Open AccessArticle Katrina and the Thai Tsunami - Water Quality and Public Health Aspects Mitigation and Research Needs
Int. J. Environ. Res. Public Health 2008, 5(5), 384-393; doi:10.3390/ijerph5050384
Received: 18 September 2008 / Accepted: 5 December 2008 / Published: 31 December 2008
Cited by 8 | PDF Full-text (467 KB) | HTML Full-text | XML Full-text
Abstract
The South East Asian Tsunami in Thailand and Hurricane Katrina in the United States were natural disasters of different origin but of similar destruction and response. Both disasters exhibited synonymous health outcomes and similar structural damage from large surges of water, waves, [...] Read more.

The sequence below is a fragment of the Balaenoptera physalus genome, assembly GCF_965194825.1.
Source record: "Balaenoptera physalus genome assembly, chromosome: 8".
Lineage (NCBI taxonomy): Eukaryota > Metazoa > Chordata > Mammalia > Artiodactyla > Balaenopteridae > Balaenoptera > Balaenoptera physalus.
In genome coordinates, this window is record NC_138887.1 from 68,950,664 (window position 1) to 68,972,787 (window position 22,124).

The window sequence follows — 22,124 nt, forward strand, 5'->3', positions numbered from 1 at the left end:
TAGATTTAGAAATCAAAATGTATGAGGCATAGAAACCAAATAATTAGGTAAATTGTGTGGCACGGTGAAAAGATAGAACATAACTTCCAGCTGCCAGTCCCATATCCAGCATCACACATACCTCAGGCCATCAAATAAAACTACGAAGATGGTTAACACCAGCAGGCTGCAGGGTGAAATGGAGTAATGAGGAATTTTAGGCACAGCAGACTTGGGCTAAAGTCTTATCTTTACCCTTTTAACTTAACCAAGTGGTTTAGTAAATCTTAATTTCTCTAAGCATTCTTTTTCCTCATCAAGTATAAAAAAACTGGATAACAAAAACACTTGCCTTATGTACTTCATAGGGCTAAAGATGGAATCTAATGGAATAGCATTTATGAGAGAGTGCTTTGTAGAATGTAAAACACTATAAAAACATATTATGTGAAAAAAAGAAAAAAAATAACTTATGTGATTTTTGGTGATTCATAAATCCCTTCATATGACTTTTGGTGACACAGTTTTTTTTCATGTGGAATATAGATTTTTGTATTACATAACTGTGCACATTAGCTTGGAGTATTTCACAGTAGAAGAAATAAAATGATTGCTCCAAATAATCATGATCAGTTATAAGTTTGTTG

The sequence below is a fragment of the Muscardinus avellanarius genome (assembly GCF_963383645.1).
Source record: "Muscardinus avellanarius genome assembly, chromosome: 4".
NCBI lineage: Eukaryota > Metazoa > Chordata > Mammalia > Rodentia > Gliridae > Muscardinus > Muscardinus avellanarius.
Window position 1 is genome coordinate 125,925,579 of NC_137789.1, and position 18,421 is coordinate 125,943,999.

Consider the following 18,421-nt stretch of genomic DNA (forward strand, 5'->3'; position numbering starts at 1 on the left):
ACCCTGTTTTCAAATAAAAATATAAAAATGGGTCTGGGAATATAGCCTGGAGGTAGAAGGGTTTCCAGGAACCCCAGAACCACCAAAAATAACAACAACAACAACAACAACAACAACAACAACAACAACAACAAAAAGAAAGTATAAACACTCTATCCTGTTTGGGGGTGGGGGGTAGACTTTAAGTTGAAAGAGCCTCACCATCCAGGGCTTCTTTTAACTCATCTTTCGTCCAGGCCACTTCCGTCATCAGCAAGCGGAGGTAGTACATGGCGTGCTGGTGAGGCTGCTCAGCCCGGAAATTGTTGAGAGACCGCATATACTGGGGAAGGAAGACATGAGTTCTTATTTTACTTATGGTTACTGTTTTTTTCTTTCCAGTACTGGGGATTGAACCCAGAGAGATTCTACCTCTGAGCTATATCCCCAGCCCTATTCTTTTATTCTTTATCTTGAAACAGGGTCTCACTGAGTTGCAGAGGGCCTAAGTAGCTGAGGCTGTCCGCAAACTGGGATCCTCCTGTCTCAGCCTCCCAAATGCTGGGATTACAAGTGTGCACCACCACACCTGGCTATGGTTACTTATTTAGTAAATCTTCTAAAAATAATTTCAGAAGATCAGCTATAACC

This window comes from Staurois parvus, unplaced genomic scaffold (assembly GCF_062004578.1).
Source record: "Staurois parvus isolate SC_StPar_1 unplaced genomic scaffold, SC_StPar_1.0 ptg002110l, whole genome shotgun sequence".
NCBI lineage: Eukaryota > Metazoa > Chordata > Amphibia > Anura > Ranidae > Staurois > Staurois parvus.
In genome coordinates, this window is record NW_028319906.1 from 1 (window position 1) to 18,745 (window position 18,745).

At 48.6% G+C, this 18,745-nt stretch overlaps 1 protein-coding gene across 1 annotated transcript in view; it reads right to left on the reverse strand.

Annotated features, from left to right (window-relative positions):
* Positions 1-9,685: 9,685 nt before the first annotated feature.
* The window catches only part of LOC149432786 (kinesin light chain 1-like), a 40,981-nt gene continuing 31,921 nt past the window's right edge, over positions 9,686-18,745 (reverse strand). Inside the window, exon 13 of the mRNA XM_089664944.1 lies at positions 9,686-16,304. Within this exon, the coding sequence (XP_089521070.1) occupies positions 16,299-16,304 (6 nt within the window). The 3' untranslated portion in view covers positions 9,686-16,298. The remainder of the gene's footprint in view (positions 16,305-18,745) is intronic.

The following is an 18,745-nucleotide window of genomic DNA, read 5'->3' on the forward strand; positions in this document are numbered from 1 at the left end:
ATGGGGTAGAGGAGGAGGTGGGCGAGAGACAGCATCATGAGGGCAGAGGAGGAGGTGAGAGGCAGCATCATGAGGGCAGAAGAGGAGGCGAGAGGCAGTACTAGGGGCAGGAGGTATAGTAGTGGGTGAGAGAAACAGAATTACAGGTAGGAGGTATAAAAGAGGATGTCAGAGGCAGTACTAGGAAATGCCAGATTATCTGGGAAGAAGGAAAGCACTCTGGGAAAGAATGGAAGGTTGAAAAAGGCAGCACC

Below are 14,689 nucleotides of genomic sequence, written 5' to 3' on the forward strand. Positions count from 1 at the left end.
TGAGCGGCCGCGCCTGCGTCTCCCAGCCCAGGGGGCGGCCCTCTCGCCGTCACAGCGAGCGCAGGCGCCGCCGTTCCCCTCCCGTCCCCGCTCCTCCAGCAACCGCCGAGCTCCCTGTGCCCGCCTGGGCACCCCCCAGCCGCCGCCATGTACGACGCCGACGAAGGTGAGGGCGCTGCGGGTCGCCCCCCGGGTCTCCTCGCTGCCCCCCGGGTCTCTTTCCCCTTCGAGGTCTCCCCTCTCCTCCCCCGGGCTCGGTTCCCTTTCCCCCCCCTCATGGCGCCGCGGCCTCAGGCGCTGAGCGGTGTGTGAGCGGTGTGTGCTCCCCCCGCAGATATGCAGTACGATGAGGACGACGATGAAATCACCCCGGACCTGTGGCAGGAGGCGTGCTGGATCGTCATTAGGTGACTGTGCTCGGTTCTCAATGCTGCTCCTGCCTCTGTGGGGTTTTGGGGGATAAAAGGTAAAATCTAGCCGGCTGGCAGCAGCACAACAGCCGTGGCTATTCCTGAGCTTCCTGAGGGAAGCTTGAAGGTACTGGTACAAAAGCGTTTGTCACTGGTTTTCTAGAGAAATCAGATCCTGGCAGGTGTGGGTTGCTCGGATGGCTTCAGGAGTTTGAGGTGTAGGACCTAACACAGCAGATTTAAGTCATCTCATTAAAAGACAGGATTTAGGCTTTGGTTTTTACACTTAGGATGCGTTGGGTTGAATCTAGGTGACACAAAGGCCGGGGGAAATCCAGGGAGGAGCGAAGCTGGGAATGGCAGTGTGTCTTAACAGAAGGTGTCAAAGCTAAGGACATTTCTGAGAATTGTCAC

The South East Asian Tsunami in Thailand and Hurricane Katrina in the United States were natural disasters of different origin but of similar destruction and response. Both disasters exhibited synonymous health outcomes and similar structural damage from large surges of water, waves, and flooding. A systematic discussion and comparison of the disasters in Thailand and the Gulf Coast considers both calamities to be similar types of disaster in different coastal locations. Thus valuable comparisons can be made for improvements in response, preparedness and mitigation. Research needs are discussed and recommendations made regarding potential methologies. Recommendations are made to: (1) improve disaster response time in terms of needs assessments for public health and environmental data collection; (2) develop an access-oriented data sharing policy; and (3) prioritize natural geomorphic structures such as barrier islands, mangroves, and wetlands to help reduce the scale of future natural disasters. Based on the experiences gained opportunities to enhance disaster preparedness through research are presented. Full article